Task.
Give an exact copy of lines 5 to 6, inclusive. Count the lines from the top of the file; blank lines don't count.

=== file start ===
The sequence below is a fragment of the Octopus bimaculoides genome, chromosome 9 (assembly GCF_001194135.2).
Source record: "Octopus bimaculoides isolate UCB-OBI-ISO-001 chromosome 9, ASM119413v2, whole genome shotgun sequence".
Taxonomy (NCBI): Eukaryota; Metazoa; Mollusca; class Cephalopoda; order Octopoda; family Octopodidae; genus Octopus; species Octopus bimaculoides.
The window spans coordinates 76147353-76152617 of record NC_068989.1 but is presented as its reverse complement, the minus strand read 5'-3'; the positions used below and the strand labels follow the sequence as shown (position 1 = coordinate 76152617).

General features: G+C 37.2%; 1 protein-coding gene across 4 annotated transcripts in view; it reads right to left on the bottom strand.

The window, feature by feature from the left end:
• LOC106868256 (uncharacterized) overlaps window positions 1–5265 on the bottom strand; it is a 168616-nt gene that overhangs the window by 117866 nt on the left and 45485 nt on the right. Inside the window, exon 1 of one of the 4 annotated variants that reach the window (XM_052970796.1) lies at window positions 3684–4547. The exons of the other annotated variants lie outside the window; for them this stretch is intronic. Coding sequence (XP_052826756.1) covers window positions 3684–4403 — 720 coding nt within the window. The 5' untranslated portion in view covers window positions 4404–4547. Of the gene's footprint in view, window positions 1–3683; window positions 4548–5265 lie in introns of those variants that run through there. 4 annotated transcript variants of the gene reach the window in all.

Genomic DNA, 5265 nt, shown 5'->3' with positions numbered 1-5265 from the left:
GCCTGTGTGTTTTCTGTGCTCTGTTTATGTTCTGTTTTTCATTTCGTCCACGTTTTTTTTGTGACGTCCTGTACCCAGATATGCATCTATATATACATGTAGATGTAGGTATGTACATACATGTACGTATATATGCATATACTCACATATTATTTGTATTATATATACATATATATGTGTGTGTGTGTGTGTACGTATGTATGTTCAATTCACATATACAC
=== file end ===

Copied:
General features: G+C 37.2%; 1 protein-coding gene across 4 annotated transcripts in view; it reads right to left on the bottom strand.

The window, feature by feature from the left end: